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Plant Medicine in Practice: Using the Teachings of John Bastyr Hardcover – Mar 14 2003


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Amazon.com: 4 reviews
15 of 15 people found the following review helpful
Clinical pearls from two master herbalists Oct. 31 2004
By Paul Bergner - Published on Amazon.com
Format: Hardcover
John Bastyr, ND, learned first learned herbalism from his mother, who followed the Kneipp system of herbalism and nature cure. He was eventually licensed as a physician, began practicing medicine in the 1930s, and continued in practice for almost 60 years. For 35 years, he lectured on medical herbalism among other topics to physicians-in training, first at National College of Naturopathic Medicine, and later at Bastyr University, which was named after him. (Note: He had no role in the founding or administration of Bastyr University). By the 1970s, he was possibly the most clinically experienced medical herbalist in North America. His student from that time, William Mitchell, N.D., after practicing twenty-five years himself, confirming and expanding on Bastyr's observations and experience, has offered this textbook of materia medica. Mitchell also draws on the clinical observations of naturopathic colleagues in his own generation. The book reflects without a doubt more accumulated clinical experience than any similar book in print in North America today. Bastyr's methods of herbalism reflect roots in the Eclectic medical tradition, but they are clearly expanded and developed through his decades of experience and teaching. While his observations make up the foundation of the book, most of the work is actually Mitchell's, and Bastyr's teachings are "spun" somewhat with the addition of some constituent-science. The title is thus misleading, but for the advanced student or professional practitioners, Bastyr's clinical pearls, proven and passed on by Mitchell, are treasures.
9 of 9 people found the following review helpful
An irreplaceable text Dec 23 2008
By Adam Stark - Published on Amazon.com
Format: Hardcover
I only logged on to the Amazon site to find publishing data for Dr. Mitchell's book, and was shocked to find only two (2!) reviews -- and one of them insulting and negative. I couldn't leave without writing this.

Plant Medicine may not be an "A-to-Z" comprehensive guide to herbal medicine. It may not cover everything with the detachment and impartiality that people expect from a book of this sort these days. What Plant Medicine is, is a conversation with a knowledgeable, experienced, thoughtful, and erudite physician, sharing what he feels is of value, sharing a few decades worth of experience, and having the integrity to say "I don't know" when he doesn't know!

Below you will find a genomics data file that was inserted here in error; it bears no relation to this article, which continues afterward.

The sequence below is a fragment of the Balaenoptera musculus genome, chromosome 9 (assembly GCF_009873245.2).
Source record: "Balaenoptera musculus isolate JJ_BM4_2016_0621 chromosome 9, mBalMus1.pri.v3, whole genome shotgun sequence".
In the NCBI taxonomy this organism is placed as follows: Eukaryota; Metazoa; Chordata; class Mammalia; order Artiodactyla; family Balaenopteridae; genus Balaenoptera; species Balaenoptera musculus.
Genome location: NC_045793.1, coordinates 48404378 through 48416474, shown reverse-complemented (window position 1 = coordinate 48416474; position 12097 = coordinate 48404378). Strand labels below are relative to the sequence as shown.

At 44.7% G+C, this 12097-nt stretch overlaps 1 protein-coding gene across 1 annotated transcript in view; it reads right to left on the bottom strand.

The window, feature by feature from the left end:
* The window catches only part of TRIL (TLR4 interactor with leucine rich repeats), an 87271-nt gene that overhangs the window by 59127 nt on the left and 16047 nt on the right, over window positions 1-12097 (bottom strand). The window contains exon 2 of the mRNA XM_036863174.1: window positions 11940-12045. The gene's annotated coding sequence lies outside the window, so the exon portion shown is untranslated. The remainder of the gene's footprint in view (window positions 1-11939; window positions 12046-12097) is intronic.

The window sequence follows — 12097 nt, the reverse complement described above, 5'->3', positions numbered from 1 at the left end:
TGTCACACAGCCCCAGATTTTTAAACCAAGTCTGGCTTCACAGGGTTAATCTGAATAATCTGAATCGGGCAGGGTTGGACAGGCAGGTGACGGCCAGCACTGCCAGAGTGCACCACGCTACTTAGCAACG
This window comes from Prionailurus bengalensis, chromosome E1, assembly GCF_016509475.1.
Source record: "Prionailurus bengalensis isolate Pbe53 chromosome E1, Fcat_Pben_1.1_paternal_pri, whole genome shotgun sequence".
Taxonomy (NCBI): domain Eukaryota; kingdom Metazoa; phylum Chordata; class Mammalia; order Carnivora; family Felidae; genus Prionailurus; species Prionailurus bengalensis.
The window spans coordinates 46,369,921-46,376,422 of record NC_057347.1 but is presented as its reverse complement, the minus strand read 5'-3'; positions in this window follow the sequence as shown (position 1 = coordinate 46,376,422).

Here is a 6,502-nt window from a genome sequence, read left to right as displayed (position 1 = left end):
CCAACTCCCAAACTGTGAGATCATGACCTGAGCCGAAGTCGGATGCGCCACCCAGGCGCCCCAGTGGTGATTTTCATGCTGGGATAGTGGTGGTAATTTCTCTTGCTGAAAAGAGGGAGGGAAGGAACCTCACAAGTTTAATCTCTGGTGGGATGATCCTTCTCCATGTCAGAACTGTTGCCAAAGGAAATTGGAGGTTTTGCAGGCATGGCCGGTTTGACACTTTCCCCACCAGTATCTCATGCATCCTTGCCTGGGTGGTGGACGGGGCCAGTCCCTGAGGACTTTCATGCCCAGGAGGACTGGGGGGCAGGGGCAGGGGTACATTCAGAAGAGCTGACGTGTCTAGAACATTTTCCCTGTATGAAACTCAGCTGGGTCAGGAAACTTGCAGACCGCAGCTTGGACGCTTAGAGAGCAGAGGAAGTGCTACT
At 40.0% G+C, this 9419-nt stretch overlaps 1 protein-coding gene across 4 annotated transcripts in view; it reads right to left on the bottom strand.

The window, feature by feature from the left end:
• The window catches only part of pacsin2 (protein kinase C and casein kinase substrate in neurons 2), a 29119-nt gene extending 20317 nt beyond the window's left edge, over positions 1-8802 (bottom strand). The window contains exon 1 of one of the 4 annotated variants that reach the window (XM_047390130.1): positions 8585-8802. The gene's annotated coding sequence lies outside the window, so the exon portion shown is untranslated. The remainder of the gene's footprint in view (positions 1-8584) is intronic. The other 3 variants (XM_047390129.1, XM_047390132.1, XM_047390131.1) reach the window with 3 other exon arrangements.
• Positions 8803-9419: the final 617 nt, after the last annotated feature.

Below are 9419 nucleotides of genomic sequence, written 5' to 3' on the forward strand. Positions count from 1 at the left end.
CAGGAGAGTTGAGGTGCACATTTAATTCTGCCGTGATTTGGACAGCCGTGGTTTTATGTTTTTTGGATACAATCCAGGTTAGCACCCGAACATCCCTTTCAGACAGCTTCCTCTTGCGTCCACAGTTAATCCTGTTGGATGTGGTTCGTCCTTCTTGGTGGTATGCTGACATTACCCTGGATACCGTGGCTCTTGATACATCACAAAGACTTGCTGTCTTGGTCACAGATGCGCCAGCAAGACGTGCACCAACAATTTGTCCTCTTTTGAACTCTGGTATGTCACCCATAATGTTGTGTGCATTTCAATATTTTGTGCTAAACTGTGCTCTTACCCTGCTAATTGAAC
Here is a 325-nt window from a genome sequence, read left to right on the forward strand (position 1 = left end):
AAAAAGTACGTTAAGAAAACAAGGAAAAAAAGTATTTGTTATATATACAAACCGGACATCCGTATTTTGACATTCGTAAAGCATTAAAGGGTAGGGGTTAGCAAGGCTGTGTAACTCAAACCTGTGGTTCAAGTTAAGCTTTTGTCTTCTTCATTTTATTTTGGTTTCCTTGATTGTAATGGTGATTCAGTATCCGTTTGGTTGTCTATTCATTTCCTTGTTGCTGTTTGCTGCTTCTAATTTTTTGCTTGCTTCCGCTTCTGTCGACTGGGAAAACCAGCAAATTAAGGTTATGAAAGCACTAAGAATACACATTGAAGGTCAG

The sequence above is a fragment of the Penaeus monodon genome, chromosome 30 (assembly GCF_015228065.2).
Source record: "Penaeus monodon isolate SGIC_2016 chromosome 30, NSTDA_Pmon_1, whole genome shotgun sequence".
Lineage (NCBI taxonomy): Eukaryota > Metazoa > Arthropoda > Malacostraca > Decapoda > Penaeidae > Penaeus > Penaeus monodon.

I would certainly not recommend Plant Medicine to anyone as their first herb book, or their second. Or their third. But it will refine and distill existing herb knowledge in a practitioner who is already at least somewhat experienced with the plants.

And, I must add, Mitchell's description of how to use "Placebo" as an adaptogen is one of the most insightful, simple, subtle, and *ethical* pieces of writing on medicine I have ever encountered.
Wonderfully insightful! July 5 2012
By Trillium - Published on Amazon.com
Format: Hardcover Verified Purchase
I am so grateful this book was written. Drs. John Bastyr and Bill Mitchell are both icons in the field of naturopathic medicine, and now that they are both gone I feel so lucky to have some insights into the methodologies of their practice. This book is out of print so get it while you can. Note as others have said that it is not an introductory text or even any sort of resource text, but may be useful to a practitioner or advanced student of naturopathy.
6 of 28 people found the following review helpful
Practically Worthless Sept. 29 2004
By A Reader - Published on Amazon.com
Format: Hardcover
About what I would expect from one of the founders of Bastyr Naturopathy College (Bill Mitchell). This book is chock full of erroneous hype, but very little substance. The herb monographs lack any practical information and are based on heresay, at best. While the cover looks quite impressive, one peek inside reveals a rather amaturish job. Anybody who pays almost seventy dollars for this is sure to be dissapointed!

Much better choices on the subject are "Herbal Medicine" by Weiss and Fintelmann or Schulz, et al. "Rational Phytotherapy"


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